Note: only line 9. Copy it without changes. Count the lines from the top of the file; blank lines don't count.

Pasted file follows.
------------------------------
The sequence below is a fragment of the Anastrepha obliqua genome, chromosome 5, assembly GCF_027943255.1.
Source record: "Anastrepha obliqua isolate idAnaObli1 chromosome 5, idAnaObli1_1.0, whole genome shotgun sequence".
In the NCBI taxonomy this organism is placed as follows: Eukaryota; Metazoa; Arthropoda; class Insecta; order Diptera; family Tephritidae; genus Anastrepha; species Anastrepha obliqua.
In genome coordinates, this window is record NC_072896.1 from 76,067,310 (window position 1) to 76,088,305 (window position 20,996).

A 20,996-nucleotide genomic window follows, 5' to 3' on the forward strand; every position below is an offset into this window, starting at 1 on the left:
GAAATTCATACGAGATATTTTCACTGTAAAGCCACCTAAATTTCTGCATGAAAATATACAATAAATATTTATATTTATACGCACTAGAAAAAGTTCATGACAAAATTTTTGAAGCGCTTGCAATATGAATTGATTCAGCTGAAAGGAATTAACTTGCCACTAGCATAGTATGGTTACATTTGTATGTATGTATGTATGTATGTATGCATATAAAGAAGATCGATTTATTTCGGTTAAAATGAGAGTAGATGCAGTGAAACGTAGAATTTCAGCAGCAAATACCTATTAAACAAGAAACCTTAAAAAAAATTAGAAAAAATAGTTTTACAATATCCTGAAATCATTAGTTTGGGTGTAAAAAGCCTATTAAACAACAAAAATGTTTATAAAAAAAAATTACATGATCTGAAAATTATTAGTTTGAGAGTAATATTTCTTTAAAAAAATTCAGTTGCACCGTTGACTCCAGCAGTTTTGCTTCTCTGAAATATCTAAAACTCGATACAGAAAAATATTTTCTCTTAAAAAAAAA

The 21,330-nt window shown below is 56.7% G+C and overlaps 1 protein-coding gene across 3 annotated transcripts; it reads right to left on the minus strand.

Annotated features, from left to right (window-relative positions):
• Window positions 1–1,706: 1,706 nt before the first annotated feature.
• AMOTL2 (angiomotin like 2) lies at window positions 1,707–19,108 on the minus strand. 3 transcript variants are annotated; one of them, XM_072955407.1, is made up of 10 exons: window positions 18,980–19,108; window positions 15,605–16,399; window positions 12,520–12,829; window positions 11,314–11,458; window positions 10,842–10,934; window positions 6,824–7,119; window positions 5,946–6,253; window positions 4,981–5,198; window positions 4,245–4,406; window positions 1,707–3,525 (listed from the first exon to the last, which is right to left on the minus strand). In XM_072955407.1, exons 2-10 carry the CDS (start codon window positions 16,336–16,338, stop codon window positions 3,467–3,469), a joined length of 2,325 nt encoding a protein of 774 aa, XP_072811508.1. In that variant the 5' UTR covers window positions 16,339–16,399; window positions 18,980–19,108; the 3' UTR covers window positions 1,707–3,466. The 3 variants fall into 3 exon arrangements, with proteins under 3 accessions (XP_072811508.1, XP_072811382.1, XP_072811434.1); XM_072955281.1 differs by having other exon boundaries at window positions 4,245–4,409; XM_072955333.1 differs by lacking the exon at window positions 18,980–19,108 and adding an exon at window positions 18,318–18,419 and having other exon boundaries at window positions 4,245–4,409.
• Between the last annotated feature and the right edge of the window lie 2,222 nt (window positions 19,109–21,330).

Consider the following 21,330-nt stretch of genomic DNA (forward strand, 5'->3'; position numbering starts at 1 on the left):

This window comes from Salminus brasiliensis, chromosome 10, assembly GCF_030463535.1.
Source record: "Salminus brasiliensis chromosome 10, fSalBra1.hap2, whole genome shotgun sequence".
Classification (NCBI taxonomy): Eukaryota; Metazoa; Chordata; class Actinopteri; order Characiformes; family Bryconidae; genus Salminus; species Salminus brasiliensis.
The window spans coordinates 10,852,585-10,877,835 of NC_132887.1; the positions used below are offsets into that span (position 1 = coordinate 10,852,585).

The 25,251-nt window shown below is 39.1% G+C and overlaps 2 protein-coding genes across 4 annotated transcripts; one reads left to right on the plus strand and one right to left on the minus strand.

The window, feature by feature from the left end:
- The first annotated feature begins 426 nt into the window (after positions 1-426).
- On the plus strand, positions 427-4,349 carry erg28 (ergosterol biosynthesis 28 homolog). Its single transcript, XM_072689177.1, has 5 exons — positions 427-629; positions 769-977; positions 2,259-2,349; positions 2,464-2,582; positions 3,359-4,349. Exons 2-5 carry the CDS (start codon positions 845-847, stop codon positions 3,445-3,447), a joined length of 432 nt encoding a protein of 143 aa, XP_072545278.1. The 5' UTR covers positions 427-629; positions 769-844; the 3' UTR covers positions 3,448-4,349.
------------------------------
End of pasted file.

• Window positions 1–1,706: 1,706 nt before the first annotated feature.